The Rough and Perfect Ashlars

Masonic Articles and Essays

The Rough and Perfect Ashlars

Exc... Bro... Tzadkiel, 18o

Date Published: 2/8/2022                        

The Rough and Perfect Ashlars are fundamental symbols of Freemasonry, foundation stones upon which the symbolic superstructure of the Craft is built. What is their true, inward, esoteric meaning and what moral lessons do they convey to the earnest and inquisitive student?

I would like to comment briefly on two inconspicuous symbols found in Masonic Lodges of different Obediences throughout the world, which when joined by the tracing board constitute the Lodge’s immovable jewels, namely, the rough and perfect ashlars.  They are squared blocks of building stones.  More simply stated, ashlars are stones.

First, as Masonic rituals and instructions are so steeped in Hebrew lore and mention is made of “Hebrew characters” in one of our rituals, it is appropriate to state how we say the word stone in the Hebrew language: it is אבן , eben, spelled: aleph, א, bet, ב, nun, ׀, the equivalent in English of A, B, N.

The Aleph, א, is the first character in the Hebrew alphabet and when conjoined with Bet in Hebrew means AV which means father. The Bet, ב, combined with the Nun, ן, in Hebrew means BEN which means son. Hence, stone in Hebrew means father and son. Therefore, we can view the rough ashlar as the son, or the immature man still in potential, while the perfect ashlar can be viewed as the grown mature individual having attained his full stature.

Past Italian Grand Master of two different Obediences, Wor:. Bro:. Giuliano di Bernardo, stated that there is a coherent system of symbols in our Temples with “each symbol being closely related to all the others and together they give great meaning to initiatic activity”.(1)

Now, we can see how appropriately the new Entered Apprentice is placed at the north-east corner of the Lodge against the rough ashlar shortly after being given light at his initiation. The candidate having come from the preparation room, the Chamber of Reflection, hoodwinked and in the dark after being told that the spirit of G-d moved upon the face of the waters, is a similitude of a baby coming out of the dark womb once the water of the mother is broken. At the north-east there is still some darkness from the north but also some light coming now from the east. Of course, all this connects with the way the compasses are placed with the square on the Volume of the Sacred Lore in the first degree.

Some Masonic lectures are explicit and state either as follows or in a very similar wording:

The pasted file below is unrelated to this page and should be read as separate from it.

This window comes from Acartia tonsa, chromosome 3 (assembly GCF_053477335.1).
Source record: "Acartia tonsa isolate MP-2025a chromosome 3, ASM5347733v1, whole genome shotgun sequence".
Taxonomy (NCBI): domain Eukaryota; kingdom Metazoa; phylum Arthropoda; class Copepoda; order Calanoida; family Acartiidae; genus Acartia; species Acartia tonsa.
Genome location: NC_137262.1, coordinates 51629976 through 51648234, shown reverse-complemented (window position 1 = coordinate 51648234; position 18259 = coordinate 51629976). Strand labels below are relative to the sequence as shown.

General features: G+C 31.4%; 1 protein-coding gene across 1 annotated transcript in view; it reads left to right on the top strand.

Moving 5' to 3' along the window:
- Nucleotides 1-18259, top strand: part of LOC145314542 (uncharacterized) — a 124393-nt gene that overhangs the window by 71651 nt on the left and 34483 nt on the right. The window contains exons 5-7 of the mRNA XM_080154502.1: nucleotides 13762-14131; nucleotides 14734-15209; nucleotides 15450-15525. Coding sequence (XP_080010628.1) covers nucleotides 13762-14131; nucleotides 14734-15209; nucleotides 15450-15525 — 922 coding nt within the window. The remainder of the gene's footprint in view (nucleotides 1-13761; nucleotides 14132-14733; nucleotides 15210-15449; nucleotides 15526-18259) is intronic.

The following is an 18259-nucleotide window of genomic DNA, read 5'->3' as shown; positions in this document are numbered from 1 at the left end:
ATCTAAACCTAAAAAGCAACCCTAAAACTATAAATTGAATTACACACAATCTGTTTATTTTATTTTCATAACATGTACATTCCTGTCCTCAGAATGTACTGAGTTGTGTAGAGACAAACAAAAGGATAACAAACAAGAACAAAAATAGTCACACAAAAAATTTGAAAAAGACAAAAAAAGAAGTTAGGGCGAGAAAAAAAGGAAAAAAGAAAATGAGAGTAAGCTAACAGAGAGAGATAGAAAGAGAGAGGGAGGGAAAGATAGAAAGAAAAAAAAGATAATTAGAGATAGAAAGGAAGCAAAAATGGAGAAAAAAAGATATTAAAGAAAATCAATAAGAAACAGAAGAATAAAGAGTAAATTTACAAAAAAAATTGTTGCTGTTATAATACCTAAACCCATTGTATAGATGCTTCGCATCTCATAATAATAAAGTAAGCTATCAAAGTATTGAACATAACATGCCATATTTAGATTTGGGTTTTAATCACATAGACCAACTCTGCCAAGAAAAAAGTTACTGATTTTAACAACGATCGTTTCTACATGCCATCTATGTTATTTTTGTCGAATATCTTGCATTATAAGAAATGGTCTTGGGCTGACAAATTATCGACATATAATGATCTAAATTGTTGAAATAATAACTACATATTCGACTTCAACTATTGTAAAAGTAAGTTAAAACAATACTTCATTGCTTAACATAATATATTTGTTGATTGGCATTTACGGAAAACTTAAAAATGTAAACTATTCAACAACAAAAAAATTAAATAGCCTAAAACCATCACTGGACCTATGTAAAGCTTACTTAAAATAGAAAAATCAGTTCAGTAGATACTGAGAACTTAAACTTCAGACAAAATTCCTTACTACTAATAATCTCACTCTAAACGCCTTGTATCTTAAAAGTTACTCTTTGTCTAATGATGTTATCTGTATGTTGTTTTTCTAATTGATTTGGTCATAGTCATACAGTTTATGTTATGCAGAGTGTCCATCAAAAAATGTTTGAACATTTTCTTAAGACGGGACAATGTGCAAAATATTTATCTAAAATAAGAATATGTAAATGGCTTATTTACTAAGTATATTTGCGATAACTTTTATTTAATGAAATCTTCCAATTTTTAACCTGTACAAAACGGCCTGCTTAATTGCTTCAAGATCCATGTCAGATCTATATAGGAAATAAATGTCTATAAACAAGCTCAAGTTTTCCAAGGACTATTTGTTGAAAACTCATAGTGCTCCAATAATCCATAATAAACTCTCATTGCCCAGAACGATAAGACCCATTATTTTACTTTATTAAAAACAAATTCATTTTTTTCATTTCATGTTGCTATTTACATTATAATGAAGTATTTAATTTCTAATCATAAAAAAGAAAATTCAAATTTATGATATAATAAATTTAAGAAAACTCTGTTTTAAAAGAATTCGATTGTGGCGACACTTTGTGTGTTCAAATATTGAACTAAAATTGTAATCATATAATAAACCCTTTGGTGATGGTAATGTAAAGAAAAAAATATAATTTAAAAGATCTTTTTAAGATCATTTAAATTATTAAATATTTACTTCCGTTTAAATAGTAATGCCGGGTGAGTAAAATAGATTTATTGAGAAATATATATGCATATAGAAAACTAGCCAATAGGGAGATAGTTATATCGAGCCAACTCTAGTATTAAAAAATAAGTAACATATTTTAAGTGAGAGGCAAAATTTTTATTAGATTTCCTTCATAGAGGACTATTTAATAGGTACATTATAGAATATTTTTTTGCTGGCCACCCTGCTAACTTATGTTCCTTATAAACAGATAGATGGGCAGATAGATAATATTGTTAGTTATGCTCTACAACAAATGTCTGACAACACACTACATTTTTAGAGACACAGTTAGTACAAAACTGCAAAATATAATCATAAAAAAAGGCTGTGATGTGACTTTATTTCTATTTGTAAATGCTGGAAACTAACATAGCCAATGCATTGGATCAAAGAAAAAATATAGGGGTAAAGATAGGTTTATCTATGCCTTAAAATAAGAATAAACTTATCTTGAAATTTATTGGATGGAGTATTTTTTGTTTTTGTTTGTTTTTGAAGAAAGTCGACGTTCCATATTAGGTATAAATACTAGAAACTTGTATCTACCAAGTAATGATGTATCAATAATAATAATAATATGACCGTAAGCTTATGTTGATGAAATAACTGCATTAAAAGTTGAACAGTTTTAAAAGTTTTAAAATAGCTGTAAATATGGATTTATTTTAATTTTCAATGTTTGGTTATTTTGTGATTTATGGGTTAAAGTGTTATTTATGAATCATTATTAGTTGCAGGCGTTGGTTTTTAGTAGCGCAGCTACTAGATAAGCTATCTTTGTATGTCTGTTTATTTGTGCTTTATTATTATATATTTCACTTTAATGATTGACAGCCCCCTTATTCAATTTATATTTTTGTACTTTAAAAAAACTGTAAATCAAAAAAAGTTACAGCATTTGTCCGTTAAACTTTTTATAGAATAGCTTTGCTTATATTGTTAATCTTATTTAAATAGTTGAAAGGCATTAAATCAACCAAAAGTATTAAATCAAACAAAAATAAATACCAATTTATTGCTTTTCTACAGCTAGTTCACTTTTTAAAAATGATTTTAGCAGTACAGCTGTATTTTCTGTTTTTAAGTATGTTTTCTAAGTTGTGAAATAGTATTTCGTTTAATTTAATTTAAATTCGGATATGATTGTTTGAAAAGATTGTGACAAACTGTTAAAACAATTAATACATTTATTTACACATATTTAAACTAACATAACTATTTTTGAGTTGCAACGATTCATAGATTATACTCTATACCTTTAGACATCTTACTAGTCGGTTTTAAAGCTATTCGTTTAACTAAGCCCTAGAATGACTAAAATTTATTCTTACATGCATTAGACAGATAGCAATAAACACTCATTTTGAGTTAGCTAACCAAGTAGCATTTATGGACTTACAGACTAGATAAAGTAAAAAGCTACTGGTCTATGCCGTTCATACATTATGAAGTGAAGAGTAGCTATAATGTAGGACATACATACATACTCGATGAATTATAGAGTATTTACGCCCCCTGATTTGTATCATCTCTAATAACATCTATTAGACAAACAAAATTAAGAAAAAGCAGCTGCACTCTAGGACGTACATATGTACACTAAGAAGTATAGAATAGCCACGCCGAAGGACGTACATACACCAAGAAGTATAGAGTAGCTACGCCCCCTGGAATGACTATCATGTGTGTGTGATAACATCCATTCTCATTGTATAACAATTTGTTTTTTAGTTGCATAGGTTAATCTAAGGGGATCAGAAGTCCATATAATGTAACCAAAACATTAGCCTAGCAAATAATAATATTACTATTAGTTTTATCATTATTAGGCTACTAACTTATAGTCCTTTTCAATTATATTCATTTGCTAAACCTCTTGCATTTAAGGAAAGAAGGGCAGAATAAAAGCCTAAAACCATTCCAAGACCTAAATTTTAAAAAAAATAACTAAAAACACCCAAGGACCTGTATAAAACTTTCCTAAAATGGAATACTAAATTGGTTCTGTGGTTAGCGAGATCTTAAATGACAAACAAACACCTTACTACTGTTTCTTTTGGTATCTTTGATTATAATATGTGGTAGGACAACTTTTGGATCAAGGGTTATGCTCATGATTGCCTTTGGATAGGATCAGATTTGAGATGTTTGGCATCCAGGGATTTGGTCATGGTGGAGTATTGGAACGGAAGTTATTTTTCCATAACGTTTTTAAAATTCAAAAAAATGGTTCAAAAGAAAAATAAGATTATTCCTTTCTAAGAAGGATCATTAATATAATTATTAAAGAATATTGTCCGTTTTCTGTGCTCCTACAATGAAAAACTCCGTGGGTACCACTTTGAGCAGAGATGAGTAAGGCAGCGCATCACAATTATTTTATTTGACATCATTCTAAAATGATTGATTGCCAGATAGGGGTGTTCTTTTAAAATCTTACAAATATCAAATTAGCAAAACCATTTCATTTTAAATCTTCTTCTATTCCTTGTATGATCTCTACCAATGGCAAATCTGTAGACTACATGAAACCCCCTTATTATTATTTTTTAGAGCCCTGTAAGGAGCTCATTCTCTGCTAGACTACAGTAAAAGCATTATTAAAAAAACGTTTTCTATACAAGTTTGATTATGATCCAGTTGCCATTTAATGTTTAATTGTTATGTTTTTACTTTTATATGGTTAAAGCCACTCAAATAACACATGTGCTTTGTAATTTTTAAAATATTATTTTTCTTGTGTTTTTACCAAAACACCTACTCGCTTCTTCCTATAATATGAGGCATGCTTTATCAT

The Rough Ashlar is a stone, rough and unhewn as taken from the quarry, until, by the industry and ingenuity of the workman, it is modeled, wrought into due form, and rendered fit for the intended structure; this represents man in his infant or primitive state, rough and unpolished as that stone, until, by the kind care and attention of his parents or guardians, in giving him a liberal and virtuous education, his mind becomes cultivated, and he is thereby rendered a fit member of civilised society”.(2)

The rough ashlar is said to be “for the Entered Apprentice to work, mark and indent on”, so it means that he is not creating something completely new, but is working on pre-existent material, presumably selected, in which he sees a potential. Just like Michelangelo saw in his mind a David when he chose a certain stone to sculpt. He used to select particular stones, and not just pick up any stone anywhere. Similarly, when we go to the process of selecting candidates for our Lodges, we are not to accept any person, but only those on whom we see the potential for improvement and who wish to do so. Individuals who already have qualities, but who can and wish to improve them by acquiring greater spirituality of thought and perfection of conduct. Therefore, the initiate is urged from that foundation at the North East corner, at the rough ashlar, to “raise a super-structure perfect in its parts and honourable to the builder”.

Masonic explanation elucidates that the “perfect ashlar is for the more expert workman to try and to adjust his instruments on”. It alludes to the fact that as the brethren progress in the Craft, that they try and adjust their way of life to be more in harmony with their inner self, nature, and those around him. Some see the rough ashlar as being the ego, while the perfect ashlar would be the attainment of letting go of the self.

How are we to go about trying to accomplish such an endeavour? Obviously, by the use of the working tools: making sure that they are sharp and working well. Figuratively, this means that we would do well on observing the exhortations given to us during the explanations of the working tools as we progress in Freemasonry.

Masonic lecture further asserts:

The Perfect Ashlar is a stone of a true die or square, fit only to be tried by the Square and Compasses; this represents man in the decline of years, after a regular, well-spent life in acts of piety and virtue, which can not otherwise be tried and approved than by the Square of God's Word and the Compasses of his own self-convincing conscience. (3)

Notwithstanding, at least to me, the words in the lecture seem to imply that the reaching of perfection is impossible, but the attempt to do so should be incessant.  The most important thing would not be the reaching of perfection but the journey from the rough to the perfect ashlar.

Freemasons, whenever entering a Lodge and seeing the ashlars, should take a moment to reflect on the progress they have made since the last time they entered there, and ponder how they are transforming themselves from a rough to a perfect ashlar.

(1)Di Bernardo, Giuliano. “Freemasonry and its image of man: a philosophical investigation”. Tumbridge Wells, Kent, c1989, p. 37.

(2) and (3)Explanation of the first degree tracing board (accessed 2016-01-16)

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